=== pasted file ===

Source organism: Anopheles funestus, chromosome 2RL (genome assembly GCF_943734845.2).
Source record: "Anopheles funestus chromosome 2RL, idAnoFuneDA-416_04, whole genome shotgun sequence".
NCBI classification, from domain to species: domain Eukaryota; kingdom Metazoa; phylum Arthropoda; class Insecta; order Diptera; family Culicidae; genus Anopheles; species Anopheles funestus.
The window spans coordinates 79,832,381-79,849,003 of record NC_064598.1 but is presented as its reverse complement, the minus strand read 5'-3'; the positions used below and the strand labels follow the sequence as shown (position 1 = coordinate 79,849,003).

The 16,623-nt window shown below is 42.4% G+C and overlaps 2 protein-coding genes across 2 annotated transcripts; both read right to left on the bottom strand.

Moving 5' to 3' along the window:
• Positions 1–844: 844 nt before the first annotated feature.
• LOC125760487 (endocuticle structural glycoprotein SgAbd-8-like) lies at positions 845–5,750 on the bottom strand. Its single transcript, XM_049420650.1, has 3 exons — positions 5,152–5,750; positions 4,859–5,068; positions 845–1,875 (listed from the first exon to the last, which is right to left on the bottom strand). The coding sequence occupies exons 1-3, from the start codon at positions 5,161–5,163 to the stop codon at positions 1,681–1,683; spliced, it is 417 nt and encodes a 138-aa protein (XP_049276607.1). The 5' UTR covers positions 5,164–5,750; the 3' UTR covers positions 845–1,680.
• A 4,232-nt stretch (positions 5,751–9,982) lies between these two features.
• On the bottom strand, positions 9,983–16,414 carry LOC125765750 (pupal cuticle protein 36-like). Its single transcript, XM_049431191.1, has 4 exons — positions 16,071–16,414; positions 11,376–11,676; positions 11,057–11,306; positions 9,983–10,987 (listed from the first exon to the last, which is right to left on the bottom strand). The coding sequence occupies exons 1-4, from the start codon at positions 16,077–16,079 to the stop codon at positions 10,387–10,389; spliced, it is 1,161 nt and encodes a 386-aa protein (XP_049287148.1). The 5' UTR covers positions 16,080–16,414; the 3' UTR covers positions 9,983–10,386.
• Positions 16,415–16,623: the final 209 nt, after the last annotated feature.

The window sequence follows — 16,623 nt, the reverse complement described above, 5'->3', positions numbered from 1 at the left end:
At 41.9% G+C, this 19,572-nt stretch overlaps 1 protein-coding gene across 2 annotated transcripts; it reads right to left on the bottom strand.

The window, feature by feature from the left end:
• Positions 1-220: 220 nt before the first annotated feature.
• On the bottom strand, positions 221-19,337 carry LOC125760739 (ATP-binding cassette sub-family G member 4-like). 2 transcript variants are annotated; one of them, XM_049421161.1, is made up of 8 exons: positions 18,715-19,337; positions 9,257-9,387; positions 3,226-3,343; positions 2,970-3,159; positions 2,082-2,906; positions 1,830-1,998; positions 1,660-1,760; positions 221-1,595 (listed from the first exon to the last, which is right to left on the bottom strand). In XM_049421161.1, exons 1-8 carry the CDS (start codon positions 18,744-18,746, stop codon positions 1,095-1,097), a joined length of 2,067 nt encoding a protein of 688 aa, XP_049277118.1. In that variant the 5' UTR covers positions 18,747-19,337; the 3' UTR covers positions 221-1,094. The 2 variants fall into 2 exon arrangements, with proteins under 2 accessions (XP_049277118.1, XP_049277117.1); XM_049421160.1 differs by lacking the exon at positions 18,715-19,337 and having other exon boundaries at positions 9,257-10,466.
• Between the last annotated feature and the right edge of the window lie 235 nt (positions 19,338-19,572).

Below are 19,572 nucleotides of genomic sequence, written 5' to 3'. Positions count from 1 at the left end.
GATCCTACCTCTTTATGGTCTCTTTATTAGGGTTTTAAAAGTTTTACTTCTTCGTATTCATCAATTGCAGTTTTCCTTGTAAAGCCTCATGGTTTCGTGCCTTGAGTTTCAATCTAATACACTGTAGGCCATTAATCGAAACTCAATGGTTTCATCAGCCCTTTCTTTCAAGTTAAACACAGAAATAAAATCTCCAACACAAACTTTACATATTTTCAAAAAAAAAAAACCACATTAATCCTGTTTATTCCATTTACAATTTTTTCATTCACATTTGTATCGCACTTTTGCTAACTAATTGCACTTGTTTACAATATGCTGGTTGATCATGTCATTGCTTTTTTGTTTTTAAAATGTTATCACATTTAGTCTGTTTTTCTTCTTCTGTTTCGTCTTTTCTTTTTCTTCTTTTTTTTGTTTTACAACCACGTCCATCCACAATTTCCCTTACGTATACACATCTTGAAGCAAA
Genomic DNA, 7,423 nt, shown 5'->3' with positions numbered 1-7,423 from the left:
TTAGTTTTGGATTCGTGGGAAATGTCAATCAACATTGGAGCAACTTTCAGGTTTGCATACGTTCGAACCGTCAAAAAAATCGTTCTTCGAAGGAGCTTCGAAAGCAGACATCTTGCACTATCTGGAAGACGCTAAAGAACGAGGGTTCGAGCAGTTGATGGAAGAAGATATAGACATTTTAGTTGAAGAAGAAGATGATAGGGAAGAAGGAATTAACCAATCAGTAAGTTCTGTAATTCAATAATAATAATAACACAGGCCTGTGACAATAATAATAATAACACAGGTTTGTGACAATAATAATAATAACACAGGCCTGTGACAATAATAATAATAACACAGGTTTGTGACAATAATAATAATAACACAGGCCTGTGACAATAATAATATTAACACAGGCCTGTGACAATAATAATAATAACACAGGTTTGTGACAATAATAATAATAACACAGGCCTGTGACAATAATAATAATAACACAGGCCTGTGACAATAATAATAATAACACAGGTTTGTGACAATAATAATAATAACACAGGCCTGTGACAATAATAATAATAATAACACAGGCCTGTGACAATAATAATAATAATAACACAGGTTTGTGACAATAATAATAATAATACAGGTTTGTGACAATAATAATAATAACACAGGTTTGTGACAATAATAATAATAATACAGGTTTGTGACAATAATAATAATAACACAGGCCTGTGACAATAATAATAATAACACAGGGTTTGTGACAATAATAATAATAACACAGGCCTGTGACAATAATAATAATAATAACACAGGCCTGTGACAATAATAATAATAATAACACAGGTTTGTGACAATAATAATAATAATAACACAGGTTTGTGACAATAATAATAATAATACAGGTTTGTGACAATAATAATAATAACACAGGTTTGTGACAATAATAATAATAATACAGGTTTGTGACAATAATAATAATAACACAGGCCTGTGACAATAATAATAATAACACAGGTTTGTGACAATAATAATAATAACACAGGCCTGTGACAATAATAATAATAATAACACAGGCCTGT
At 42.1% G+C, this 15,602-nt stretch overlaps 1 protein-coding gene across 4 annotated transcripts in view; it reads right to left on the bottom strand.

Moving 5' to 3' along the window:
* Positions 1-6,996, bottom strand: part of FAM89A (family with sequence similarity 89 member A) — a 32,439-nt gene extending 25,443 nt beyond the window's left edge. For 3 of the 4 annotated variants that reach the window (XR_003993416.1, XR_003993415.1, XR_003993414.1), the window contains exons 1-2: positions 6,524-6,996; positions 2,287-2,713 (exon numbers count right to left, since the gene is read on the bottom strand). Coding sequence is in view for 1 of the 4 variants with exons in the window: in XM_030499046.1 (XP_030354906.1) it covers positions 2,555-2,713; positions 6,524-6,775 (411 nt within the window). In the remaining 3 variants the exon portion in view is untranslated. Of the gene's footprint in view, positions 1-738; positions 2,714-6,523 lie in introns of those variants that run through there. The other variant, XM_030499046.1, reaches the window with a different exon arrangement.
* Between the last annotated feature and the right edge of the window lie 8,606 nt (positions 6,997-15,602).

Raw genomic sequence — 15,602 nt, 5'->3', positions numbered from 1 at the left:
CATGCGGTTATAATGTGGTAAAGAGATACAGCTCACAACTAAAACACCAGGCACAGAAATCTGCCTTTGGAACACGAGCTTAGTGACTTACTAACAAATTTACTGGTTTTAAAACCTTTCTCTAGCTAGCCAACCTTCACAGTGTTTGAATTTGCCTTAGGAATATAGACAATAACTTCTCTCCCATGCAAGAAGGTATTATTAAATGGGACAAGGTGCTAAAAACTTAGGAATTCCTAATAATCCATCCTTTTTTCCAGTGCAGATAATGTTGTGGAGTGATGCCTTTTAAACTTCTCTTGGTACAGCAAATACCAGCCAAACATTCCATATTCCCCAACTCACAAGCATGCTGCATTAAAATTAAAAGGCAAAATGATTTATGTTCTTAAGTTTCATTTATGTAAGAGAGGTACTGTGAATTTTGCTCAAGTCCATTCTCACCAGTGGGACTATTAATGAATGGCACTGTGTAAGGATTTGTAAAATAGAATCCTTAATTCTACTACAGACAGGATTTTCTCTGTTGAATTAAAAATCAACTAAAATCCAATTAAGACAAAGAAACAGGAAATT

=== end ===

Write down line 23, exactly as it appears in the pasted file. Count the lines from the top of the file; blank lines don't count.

Moving 5' to 3' along the window: